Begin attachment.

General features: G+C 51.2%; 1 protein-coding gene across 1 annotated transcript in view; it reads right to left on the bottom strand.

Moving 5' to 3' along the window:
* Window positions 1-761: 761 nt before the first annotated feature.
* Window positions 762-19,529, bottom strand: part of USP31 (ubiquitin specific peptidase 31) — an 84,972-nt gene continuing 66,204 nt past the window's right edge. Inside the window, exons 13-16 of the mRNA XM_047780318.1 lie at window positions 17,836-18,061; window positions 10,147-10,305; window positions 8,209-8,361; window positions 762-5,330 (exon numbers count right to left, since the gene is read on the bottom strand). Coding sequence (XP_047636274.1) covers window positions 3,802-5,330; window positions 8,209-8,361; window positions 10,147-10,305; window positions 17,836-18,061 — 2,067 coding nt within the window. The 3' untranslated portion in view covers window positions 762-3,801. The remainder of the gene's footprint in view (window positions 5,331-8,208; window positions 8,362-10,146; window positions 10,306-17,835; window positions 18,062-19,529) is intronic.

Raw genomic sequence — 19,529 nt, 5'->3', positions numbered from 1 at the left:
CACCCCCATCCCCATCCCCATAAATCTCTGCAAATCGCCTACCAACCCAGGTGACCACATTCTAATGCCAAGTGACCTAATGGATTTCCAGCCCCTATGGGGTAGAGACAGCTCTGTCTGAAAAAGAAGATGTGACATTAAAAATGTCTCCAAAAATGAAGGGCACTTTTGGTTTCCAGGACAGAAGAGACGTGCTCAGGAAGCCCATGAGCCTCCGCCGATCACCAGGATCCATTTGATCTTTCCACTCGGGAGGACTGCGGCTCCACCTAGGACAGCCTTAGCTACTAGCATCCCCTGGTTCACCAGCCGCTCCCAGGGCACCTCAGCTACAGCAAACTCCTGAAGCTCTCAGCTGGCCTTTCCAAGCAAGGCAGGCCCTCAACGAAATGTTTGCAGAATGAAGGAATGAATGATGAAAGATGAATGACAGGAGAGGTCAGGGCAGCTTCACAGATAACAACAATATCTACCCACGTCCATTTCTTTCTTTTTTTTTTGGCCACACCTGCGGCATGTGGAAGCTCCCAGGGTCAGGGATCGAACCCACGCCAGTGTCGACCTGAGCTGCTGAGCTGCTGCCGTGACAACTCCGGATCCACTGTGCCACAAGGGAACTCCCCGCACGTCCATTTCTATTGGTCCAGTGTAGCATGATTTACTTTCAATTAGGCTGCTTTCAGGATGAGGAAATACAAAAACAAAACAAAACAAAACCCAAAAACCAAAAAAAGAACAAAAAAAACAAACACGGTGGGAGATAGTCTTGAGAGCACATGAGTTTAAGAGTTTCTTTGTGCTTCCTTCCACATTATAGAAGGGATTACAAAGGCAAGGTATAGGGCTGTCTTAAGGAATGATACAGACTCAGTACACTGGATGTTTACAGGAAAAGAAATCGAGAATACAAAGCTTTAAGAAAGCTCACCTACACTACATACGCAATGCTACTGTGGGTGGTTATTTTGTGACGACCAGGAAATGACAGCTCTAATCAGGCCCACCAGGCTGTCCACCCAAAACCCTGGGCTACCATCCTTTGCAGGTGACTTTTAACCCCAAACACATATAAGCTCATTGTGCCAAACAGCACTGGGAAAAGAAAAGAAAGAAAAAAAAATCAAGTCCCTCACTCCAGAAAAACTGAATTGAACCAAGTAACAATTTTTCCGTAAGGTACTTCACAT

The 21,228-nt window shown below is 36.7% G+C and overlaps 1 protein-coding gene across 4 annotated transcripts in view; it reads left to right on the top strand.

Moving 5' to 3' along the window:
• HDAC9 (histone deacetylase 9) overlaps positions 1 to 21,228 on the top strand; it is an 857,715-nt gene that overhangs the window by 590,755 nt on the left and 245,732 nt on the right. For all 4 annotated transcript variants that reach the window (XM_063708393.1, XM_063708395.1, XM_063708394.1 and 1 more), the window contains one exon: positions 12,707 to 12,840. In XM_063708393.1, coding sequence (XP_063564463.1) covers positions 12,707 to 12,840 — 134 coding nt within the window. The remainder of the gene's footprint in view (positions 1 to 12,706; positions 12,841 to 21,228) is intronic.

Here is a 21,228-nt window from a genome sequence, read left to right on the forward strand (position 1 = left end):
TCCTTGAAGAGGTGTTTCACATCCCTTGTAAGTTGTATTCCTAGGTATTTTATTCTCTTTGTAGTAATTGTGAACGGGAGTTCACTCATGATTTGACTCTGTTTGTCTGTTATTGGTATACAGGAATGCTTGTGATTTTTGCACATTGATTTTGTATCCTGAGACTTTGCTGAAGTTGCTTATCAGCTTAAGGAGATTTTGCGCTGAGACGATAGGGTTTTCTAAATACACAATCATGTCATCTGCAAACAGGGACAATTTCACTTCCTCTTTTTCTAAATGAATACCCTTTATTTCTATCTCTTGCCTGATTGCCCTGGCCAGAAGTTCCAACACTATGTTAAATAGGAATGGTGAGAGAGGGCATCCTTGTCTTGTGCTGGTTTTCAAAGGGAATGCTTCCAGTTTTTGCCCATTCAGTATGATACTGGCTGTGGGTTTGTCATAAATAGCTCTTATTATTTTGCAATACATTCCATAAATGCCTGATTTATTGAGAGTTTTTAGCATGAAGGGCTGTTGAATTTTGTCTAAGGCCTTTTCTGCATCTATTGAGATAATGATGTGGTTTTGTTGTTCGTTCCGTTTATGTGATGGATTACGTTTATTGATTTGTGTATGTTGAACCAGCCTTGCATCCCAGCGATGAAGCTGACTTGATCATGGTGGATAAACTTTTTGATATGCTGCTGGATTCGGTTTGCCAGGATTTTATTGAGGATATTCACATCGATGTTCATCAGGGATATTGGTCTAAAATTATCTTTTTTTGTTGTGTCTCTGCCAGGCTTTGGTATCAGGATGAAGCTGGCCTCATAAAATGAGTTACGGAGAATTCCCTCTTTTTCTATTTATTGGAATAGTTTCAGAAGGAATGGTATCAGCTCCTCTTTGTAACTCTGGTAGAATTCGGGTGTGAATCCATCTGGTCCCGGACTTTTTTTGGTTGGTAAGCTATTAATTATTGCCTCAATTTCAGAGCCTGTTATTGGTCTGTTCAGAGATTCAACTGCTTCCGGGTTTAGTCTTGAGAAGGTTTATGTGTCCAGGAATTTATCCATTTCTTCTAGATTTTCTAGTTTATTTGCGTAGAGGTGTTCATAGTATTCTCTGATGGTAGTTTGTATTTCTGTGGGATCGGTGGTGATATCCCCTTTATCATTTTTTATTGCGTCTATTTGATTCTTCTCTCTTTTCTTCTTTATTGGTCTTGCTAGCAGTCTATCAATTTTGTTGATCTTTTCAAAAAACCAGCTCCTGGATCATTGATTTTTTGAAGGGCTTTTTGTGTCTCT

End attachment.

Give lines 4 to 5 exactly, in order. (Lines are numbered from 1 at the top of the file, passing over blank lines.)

* Window positions 762-19,529, bottom strand: part of USP31 (ubiquitin specific peptidase 31) — an 84,972-nt gene continuing 66,204 nt past the window's right edge. Inside the window, exons 13-16 of the mRNA XM_047780318.1 lie at window positions 17,836-18,061; window positions 10,147-10,305; window positions 8,209-8,361; window positions 762-5,330 (exon numbers count right to left, since the gene is read on the bottom strand). Coding sequence (XP_047636274.1) covers window positions 3,802-5,330; window positions 8,209-8,361; window positions 10,147-10,305; window positions 17,836-18,061 — 2,067 coding nt within the window. The 3' untranslated portion in view covers window positions 762-3,801. The remainder of the gene's footprint in view (window positions 5,331-8,208; window positions 8,362-10,146; window positions 10,306-17,835; window positions 18,062-19,529) is intronic.

Raw genomic sequence — 19,529 nt, 5'->3', positions numbered from 1 at the left: